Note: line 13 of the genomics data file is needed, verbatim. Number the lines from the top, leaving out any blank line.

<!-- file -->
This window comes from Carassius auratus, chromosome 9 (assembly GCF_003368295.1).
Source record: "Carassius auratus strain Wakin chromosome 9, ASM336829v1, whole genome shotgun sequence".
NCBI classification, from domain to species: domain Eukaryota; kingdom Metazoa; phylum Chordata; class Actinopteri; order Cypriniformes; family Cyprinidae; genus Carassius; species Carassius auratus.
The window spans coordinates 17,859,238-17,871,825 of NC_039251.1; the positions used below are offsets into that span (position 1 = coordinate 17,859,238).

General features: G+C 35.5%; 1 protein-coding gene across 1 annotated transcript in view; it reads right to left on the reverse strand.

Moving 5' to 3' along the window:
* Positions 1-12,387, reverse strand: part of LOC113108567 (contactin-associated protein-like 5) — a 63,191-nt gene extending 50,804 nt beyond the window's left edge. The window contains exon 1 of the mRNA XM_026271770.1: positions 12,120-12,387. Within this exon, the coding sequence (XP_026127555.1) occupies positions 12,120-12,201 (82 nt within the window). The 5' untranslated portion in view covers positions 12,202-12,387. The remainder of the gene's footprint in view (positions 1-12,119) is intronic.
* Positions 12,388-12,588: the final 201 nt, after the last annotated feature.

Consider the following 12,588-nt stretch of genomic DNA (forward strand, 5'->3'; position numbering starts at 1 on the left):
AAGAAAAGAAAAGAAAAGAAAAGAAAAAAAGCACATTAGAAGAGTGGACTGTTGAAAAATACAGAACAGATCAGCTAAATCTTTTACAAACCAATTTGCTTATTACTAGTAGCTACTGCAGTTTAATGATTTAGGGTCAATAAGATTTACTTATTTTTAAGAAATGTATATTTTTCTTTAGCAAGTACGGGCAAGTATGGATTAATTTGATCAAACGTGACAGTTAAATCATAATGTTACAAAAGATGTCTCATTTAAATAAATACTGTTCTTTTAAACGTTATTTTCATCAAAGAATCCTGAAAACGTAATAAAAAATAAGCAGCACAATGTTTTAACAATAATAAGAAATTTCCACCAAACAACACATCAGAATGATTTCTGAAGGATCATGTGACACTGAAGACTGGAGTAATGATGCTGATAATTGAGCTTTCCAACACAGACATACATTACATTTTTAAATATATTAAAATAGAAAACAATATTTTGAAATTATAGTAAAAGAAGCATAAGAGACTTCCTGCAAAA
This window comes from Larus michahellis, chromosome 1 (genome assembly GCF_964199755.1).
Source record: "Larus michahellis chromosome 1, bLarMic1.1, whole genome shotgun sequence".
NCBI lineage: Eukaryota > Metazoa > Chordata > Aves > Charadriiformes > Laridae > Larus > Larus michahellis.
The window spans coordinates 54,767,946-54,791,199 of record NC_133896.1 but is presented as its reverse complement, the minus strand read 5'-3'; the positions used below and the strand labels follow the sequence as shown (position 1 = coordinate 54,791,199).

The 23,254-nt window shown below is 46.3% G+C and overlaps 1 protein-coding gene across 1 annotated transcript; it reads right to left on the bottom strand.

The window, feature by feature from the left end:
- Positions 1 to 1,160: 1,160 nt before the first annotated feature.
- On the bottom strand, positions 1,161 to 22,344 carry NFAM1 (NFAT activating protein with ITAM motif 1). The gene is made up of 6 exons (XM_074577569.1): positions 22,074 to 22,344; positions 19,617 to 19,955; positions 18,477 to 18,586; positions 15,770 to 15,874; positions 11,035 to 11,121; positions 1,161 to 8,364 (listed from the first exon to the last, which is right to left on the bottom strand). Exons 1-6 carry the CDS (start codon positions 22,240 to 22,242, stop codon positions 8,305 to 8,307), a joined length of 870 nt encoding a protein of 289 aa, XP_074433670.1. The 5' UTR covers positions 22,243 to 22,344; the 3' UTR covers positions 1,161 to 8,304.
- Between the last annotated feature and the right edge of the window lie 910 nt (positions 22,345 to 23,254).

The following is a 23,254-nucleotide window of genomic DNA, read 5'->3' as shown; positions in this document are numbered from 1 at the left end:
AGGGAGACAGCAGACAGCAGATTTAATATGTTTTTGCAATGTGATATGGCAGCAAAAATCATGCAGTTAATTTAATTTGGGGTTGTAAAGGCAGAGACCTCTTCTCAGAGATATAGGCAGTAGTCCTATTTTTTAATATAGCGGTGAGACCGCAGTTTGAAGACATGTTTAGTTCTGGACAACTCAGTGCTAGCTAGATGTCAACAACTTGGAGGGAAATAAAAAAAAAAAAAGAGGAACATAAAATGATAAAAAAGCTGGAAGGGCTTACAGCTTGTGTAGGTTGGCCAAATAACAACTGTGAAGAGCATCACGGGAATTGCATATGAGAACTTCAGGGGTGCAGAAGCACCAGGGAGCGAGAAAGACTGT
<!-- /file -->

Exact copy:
NCBI lineage: Eukaryota > Metazoa > Chordata > Aves > Charadriiformes > Laridae > Larus > Larus michahellis.